The Clink Of Ice Review

The Clink Of Ice film still


The addition of star power might have injected more interest into what was always going to be a hard sell.

Considering the last major film release to reach these shores by French director Bertrand Blier was 1996’s Mon homme, it’s entirely plausible a whole generation will have gone without seeing the work of this arch provocateur, best known for his eight films with Gérard Depardieu, including Les valseuses, Préparez vos mouchoirs, winner of the Best Foreign Language Oscar in 1979, and Too Beautiful for You, which garnered five French César awards.

It could be argued that Blier, for good or ill, paved the way at the cinema for the work of Gaspar Noé and Virginie Despentes’ Baise-Moi. At the opening of the 71-year-old director’s latest, alcoholic writer Charles Faulque (Jean Dujardin) is confronted by his cancer in human form, played by Albert Dupontel (the best friend of Vincent Cassel’s character in Irreversible).

"I thought it would be a good idea if we got to know each other a bit," the ‘inconsiderate, over-familiar’ cancer tells his host. Faulque initially tries to put up a fight but what’s the point: "You’ve won a Pulitzer, you can’t win another."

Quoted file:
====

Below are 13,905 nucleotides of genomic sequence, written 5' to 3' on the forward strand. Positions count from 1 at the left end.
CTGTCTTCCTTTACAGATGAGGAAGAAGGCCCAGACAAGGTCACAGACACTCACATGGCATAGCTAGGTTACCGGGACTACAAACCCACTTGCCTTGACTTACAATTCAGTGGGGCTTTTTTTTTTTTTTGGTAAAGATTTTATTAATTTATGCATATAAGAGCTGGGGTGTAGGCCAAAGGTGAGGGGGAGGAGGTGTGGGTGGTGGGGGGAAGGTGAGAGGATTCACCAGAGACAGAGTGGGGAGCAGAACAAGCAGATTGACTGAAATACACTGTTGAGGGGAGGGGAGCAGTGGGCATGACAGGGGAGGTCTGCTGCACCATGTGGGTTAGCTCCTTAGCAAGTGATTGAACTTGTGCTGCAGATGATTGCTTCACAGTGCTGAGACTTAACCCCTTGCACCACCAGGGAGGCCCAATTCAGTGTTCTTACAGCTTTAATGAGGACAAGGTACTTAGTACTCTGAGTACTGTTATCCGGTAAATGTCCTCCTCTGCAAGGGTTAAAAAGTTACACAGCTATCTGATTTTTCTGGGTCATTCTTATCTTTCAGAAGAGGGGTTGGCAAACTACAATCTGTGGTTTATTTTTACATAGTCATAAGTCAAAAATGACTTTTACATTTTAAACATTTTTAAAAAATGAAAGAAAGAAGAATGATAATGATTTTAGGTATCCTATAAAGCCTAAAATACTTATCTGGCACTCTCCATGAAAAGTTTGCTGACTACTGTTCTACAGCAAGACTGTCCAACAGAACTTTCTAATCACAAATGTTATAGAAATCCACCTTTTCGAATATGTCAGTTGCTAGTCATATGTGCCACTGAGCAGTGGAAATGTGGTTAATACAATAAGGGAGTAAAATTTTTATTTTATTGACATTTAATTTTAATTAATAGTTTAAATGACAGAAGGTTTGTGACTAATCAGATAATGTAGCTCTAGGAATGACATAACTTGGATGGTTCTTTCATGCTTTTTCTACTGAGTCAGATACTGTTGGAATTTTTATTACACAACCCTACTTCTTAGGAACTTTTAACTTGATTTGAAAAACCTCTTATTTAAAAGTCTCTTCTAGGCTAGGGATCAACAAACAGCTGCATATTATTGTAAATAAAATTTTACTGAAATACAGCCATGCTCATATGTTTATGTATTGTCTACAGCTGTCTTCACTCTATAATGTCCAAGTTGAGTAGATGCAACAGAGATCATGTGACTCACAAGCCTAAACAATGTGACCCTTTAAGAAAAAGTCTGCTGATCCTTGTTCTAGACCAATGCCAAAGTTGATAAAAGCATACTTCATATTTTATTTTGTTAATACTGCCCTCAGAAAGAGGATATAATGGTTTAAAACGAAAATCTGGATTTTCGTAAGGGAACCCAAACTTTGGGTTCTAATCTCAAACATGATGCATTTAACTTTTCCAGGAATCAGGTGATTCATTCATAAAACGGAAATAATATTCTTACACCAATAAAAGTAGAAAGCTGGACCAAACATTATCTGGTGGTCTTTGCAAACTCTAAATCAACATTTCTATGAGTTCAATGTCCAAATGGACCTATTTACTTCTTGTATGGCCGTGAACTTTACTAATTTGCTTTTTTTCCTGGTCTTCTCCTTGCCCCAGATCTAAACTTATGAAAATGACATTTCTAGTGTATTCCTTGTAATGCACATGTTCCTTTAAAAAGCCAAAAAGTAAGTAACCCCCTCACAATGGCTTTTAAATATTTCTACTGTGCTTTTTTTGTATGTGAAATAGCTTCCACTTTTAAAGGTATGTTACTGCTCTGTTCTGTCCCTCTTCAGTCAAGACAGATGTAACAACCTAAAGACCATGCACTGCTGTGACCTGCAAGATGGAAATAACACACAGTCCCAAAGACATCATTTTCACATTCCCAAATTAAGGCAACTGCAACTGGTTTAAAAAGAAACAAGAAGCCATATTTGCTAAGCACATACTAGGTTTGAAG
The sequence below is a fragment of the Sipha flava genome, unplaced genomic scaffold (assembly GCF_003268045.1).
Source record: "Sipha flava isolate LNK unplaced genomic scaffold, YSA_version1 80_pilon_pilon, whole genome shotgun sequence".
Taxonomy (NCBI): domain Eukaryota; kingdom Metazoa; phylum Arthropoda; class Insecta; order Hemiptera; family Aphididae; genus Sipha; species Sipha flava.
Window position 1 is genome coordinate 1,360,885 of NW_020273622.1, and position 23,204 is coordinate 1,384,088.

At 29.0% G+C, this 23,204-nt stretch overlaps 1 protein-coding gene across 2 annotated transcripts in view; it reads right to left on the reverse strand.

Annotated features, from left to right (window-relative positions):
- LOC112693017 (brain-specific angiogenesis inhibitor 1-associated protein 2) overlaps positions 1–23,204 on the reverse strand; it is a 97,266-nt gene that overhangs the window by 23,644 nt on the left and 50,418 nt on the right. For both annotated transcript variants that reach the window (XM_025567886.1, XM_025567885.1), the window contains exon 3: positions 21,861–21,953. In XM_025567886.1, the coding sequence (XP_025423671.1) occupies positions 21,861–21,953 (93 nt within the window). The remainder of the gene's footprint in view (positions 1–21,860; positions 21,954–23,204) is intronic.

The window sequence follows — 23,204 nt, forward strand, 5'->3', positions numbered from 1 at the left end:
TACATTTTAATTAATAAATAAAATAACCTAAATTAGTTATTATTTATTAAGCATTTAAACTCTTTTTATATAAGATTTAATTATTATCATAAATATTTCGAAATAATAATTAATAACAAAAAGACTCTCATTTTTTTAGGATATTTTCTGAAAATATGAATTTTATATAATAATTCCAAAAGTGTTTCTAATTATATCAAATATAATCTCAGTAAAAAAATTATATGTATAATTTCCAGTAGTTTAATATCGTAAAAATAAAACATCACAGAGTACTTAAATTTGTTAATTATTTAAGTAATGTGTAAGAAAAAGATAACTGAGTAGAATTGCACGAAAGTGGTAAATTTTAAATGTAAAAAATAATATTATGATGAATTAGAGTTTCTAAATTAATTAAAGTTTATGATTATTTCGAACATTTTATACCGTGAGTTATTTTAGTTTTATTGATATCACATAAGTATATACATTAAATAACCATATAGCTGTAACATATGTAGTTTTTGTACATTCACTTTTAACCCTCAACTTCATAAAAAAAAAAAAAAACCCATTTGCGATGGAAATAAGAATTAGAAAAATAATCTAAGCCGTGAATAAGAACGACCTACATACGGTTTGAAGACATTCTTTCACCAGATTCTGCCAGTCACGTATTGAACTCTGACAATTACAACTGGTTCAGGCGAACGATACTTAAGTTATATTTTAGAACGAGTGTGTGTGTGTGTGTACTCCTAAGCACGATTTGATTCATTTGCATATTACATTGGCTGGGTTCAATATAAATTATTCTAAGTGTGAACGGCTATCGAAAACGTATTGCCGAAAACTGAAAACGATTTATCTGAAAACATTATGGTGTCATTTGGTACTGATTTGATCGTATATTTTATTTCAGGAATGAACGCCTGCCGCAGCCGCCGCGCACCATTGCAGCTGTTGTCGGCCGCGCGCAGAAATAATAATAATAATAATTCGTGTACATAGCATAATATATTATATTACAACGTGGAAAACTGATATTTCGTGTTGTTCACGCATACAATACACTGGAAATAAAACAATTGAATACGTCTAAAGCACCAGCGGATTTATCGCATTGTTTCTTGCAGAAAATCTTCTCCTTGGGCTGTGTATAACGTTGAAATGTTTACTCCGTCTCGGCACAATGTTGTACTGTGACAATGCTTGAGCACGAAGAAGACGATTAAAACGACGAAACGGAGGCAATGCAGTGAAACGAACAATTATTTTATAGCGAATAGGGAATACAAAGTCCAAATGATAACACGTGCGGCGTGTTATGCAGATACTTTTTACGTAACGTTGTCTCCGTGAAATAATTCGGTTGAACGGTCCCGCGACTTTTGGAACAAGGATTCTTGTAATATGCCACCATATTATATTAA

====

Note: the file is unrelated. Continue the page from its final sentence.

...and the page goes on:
What could play as an extended single-note bad joke is given depth by Blier’s typically adroit manipulation of preconceived ideas, notably through the concept that those who love Faulque can also see his cancer, which is invisible to everyone else. This device allows for enough surprises to hold the attention until an unfortunately hamfisted denouement.

The addition of star power – Depardieu or someone of his ilk – might have injected more interest to what was always going to be a hard sell. Soundtrack fans may be interested by Blier’s determination to score every scene to a different genre of music, from Handel through Lester Bowie, finally closing with Nina Simone’s version of Brel standard 'Ne me quitte pas'.

View 4 comments


4 years ago
'The addition of star power – Depardieu or someone of his ilk – might have injected more interest to what was always going to be a hard sell'
Both Dupontel and Dujardin are great French actors, popular whilst retaining excellent standards and taking risks. It might be time for critics and audience to catch up instead of suggesting that French cinema should adapt itself to a foreign audience. To keep giving work to the same ageing actors (albeit great) because they are recognized out of France's borders might end up counter productive!


4 years ago
whoever posted the above comment is clearly a racist

Anton Bitel

4 years ago
how so?


4 years ago
Maybe he's referring to the theory stating that French people are inherently racist! :)
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